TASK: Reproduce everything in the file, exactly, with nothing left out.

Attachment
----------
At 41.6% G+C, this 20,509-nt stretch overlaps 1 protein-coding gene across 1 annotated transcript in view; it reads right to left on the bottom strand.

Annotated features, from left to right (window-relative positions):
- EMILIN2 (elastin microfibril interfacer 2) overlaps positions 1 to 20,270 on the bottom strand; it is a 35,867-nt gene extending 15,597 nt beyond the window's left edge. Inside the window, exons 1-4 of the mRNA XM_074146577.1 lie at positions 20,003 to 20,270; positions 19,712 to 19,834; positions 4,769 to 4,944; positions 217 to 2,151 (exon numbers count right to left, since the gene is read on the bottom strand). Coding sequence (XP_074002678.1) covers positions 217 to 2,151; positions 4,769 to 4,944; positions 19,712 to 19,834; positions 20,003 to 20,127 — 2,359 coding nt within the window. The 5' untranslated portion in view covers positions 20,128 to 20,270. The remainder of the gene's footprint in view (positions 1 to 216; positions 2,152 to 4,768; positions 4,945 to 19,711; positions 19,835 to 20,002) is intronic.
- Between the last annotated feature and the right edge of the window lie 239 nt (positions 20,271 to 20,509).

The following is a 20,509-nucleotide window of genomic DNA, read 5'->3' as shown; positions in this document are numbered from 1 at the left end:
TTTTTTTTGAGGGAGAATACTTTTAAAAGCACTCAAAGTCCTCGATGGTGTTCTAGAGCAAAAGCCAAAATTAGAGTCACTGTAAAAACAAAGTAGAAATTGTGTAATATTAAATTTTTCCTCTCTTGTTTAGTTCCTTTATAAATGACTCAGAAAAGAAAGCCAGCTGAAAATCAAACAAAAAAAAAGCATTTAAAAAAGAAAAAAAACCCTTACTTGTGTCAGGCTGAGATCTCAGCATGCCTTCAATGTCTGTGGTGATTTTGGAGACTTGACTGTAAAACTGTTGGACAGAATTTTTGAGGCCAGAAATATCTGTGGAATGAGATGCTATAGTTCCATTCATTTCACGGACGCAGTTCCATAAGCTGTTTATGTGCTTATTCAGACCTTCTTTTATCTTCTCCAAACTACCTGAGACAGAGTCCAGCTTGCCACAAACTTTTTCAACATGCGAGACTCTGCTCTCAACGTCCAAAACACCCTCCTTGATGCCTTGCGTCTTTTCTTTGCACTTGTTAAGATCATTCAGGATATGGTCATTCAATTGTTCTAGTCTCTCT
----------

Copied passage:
At 41.6% G+C, this 20,509-nt stretch overlaps 1 protein-coding gene across 1 annotated transcript in view; it reads right to left on the bottom strand.

Annotated features, from left to right (window-relative positions):
- EMILIN2 (elastin microfibril interfacer 2) overlaps positions 1 to 20,270 on the bottom strand; it is a 35,867-nt gene extending 15,597 nt beyond the window's left edge. Inside the window, exons 1-4 of the mRNA XM_074146577.1 lie at positions 20,003 to 20,270; positions 19,712 to 19,834; positions 4,769 to 4,944; positions 217 to 2,151 (exon numbers count right to left, since the gene is read on the bottom strand). Coding sequence (XP_074002678.1) covers positions 217 to 2,151; positions 4,769 to 4,944; positions 19,712 to 19,834; positions 20,003 to 20,127 — 2,359 coding nt within the window. The 5' untranslated portion in view covers positions 20,128 to 20,270. The remainder of the gene's footprint in view (positions 1 to 216; positions 2,152 to 4,768; positions 4,945 to 19,711; positions 19,835 to 20,002) is intronic.
- Between the last annotated feature and the right edge of the window lie 239 nt (positions 20,271 to 20,509).

The following is a 20,509-nucleotide window of genomic DNA, read 5'->3' as shown; positions in this document are numbered from 1 at the left end:
TTTTTTTTGAGGGAGAATACTTTTAAAAGCACTCAAAGTCCTCGATGGTGTTCTAGAGCAAAAGCCAAAATTAGAGTCACTGTAAAAACAAAGTAGAAATTGTGTAATATTAAATTTTTCCTCTCTTGTTTAGTTCCTTTATAAATGACTCAGAAAAGAAAGCCAGCTGAAAATCAAACAAAAAAAAAGCATTTAAAAAAGAAAAAAAACCCTTACTTGTGTCAGGCTGAGATCTCAGCATGCCTTCAATGTCTGTGGTGATTTTGGAGACTTGACTGTAAAACTGTTGGACAGAATTTTTGAGGCCAGAAATATCTGTGGAATGAGATGCTATAGTTCCATTCATTTCACGGACGCAGTTCCATAAGCTGTTTATGTGCTTATTCAGACCTTCTTTTATCTTCTCCAAACTACCTGAGACAGAGTCCAGCTTGCCACAAACTTTTTCAACATGCGAGACTCTGCTCTCAACGTCCAAAACACCCTCCTTGATGCCTTGCGTCTTTTCTTTGCACTTGTTAAGATCATTCAGGATATGGTCATTCAATTGTTCTAGTCTCTCT